Prime Minister Narendra Modi announced that his government’s relief and recovery plan is Rs 20 lakh crore, or nearly 10% of India’s GDP. Most experts hailed this bold move. But when the finance minister unraveled the package, sector by sector, many wondered where the “new liquidity” lay. It didn’t take long to realize that the additional lean and revival of the system is only about 1% of GDP, not 10%. Much of the rest goes to increase cash flow, defer some loan repayments, etc., but not a lot of extra money.
The government has been stingy with cash payments, likely because government tax revenues are dwindling and it is reluctant to print more money for fear of being downgraded by rating agencies. Even the most affected migrant workers do not receive much cash assistance. Farmers, too, have suffered losses as a result of falling agricultural prices, especially for perishables. Onions and tomatoes, for example, sell for around Rs 6 / kg in the largest Indian mandis like Lasalgaon, Chittoor or Kolar. This is against their cost of around Rs 10 / kg. This has been the case with farmers who grow flowers, grapes and even milk in most places. The only thing the government did was to levy Rs 2,000 per farming family under the PM-KISAN program, which was initiated in all cases.
It is in this context that the government of Chhattisgarh deserves compliments for launching Rajiv Gandhi Kisan Nyay Yojna, an income transfer program of $ 10,000 / acre for rice farmers and Rs 13,000 / acre for producers. of sugar cane. Chief Minister Bhupesh Bhagel said it would also be granted to farmers of other crops and would in fact be extended to landless workers as well. We will have to wait and see how this plays out, but at first glance it will help put money directly into the hands of poor farmers and farm workers.
Bhupesh Bhagel is not the first head of state to move in this direction. In fact, during the 2018-19 Kharif season, Telangana CM K Chandrashekar Rao (KCR) was the first to implement an income transfer program of Rs 4,000 / acre, per season – this amount was increased to Rs 5,000 / acre, per season, from the 2019-20 kharif season. There is a live portal for the 2020 season that gives details about the program and its progress. During the 2018-19 rabi season, Odisha launched the KALIA (Krushak Assistance for Livelihood and Income Augmentation) program on a somewhat similar model, as did West Bengal with Krishak Bandhu in January 2019, and Jharkhand with Mukhya Mantri Krishi Aashirwad Yojana. All of these income support programs were launched just before the elections for obvious reasons, and they also prompted the Center to announce PM-Kisan support of Rs 6,000 per farming family.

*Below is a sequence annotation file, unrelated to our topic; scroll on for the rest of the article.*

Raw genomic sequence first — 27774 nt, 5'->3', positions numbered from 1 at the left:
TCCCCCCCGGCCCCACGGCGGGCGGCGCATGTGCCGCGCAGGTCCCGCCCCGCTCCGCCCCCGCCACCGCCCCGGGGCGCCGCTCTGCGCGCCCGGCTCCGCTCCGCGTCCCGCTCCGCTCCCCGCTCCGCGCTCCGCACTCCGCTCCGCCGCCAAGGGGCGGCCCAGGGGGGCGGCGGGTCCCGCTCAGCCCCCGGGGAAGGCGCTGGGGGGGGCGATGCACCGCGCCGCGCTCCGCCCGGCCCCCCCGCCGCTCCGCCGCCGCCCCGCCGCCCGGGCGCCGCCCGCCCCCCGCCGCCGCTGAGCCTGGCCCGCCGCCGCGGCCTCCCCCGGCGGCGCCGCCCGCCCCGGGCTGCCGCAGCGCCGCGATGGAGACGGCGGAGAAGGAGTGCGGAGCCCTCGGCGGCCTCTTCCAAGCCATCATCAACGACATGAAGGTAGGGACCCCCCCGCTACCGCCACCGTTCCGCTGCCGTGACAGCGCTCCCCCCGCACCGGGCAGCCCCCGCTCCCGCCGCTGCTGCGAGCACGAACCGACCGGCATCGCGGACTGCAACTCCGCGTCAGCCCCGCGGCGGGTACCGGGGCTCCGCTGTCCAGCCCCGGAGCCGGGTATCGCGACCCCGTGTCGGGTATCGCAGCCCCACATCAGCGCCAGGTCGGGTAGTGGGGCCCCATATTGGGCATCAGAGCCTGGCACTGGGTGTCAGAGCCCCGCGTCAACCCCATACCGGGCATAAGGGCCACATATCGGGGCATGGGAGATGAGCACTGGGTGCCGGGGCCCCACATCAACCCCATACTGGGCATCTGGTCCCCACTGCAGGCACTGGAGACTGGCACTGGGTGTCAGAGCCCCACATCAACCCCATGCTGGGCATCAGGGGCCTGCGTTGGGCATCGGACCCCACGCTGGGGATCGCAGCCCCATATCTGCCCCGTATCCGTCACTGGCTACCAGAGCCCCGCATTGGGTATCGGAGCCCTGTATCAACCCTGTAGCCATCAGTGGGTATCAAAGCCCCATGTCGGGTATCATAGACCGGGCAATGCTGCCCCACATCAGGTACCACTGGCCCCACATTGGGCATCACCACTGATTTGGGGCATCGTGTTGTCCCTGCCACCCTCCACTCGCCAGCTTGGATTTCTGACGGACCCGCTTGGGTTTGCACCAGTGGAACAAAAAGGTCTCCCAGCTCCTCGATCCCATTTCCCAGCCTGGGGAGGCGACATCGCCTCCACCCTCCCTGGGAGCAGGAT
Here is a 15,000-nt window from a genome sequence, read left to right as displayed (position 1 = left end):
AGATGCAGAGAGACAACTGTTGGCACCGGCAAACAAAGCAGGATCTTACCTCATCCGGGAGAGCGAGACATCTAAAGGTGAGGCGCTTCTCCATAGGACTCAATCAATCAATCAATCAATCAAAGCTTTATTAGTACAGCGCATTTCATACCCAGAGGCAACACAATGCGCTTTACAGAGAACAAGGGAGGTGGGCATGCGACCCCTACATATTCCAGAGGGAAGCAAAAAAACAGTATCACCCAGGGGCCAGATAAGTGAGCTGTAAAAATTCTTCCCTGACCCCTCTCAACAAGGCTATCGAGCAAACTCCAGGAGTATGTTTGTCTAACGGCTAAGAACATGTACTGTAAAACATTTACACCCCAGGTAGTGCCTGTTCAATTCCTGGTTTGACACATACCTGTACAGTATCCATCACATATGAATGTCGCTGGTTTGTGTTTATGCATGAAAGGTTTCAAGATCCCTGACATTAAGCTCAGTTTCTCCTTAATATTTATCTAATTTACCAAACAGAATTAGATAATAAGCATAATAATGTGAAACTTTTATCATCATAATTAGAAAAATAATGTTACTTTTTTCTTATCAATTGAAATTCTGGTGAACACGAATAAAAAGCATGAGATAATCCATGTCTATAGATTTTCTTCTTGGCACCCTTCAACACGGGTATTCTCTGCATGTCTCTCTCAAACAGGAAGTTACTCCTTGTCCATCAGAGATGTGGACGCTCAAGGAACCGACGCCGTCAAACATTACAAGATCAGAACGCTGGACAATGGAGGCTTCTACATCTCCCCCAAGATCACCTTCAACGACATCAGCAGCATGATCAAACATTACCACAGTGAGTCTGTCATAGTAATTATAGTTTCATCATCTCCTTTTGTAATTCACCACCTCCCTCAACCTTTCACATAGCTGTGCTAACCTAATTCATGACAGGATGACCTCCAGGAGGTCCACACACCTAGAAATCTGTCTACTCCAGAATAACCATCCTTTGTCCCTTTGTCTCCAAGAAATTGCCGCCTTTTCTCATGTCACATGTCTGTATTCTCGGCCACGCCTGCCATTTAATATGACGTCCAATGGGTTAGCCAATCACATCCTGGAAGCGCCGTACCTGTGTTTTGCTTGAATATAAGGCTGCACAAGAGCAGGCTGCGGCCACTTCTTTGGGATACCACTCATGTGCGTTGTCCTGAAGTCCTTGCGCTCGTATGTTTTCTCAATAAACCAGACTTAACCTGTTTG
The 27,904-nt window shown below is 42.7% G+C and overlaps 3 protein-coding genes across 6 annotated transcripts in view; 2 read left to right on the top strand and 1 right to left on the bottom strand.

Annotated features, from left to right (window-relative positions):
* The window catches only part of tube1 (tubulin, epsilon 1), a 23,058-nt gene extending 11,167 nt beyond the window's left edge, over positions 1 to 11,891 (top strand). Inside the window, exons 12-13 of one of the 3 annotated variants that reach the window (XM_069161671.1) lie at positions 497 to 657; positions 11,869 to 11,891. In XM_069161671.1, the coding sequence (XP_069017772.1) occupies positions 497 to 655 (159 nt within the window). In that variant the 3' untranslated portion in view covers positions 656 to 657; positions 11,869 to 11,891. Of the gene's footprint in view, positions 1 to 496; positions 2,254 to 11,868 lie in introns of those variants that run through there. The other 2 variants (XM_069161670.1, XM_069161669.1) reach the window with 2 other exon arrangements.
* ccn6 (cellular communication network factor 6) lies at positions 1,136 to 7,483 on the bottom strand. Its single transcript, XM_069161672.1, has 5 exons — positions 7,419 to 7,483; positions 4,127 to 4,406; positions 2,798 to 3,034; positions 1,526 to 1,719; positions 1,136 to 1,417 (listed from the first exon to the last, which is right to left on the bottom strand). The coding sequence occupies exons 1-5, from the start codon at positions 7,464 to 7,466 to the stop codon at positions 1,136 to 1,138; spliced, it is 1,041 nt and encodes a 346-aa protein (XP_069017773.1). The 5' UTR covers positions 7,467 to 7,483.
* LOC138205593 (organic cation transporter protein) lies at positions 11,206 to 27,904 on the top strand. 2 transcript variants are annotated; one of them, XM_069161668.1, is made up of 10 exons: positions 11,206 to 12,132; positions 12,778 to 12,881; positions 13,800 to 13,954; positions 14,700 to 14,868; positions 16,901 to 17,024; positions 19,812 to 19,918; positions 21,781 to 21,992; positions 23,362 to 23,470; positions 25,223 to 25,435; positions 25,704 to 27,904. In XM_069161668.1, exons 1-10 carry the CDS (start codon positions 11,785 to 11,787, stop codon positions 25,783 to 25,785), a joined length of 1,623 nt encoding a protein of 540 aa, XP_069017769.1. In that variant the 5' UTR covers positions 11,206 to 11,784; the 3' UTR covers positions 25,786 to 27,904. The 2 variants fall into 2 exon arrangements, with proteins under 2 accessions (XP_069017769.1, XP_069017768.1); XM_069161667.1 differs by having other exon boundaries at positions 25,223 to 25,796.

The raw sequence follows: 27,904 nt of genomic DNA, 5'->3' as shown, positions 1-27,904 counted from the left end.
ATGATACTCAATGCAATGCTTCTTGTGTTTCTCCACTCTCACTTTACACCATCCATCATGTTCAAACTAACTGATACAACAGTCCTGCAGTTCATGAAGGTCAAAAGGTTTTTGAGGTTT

This proliferation of income support policies is welcome. But, it is high time now to distill them with a view to drawing important lessons from them and, in light of this, to refine / merge these diagrams so that they perform their function in an efficient and inclusive manner without too much leakage. .
The first question is whether this income support is given to the owner-farmer or the sharecropper who actually plows the land. Ideally, it should go to the real tiller. But, the problem is that in large cases, there is no rental record. Government data shows only 10% rental in the country while several studies at the micro level indicate it could be between 25 and 30%. In fact, in many areas, like the Godavari belt, it could even exceed 50%. It doesn’t make much sense to put money in the accounts of absent owners. The best way would be to change lease laws and open up land lease markets, ensuring that the landowner has the full right to take back his land after the lease period expires. The current law, favoring “the land to the plowman”, is challenged against the owner. As a result, much of the rental in the country remains oral.
In the absence of this legal change in land lease laws, the only way forward is to fully inform the plowman that the landlord has obtained this income support and to appeal to the landowner to pass it on. this advantage over the plowman or adjusts it. in its land rental. The more information and persuasion through massive campaigns on the radio, in newspapers, etc., the better the chances that the profits will be passed on to the real ploughmen, or at least help the tenants to negotiate the terms of the lease.
The other problem is that of identifying landless workers working on farms. The majority of them are temporary and seasonal workers, which can open the door to significant leakage and corruption if their identification is left to the Patwaris or even the Panchayats. In the past, there has been talk of aligning MGNREGA with farms to contain the cost of farming, as well as to ensure that MGNREGA workers do useful and productive work. The MGNREGA legal framework allows this in the farms of SC / ST and marginal farmers.
The moot point is that now is the time to seriously think about merging income support schemes like PM-KISAN at the Central and State level, as well as MGNREGA on the one hand, and price subsidy schemes. such as food and fertilizer subsidies at the Center and electricity subsidy at the state level. Together these will amount to around Rs 5 lakh crore, an amount sufficient to start basic income coverage for poor households and then let the markets operate freely. With this holistic approach, they can cover landless workers, farmers and poor consumers, as all these categories overlap.
That there be a group of experts to take a close look at how each of these various programs works and create a comprehensive framework program to care for the poor and needy. Is the Modi government moving towards direct cash transfers?
Infosys Chair, Professor of Agriculture, ICRIER
Views are personal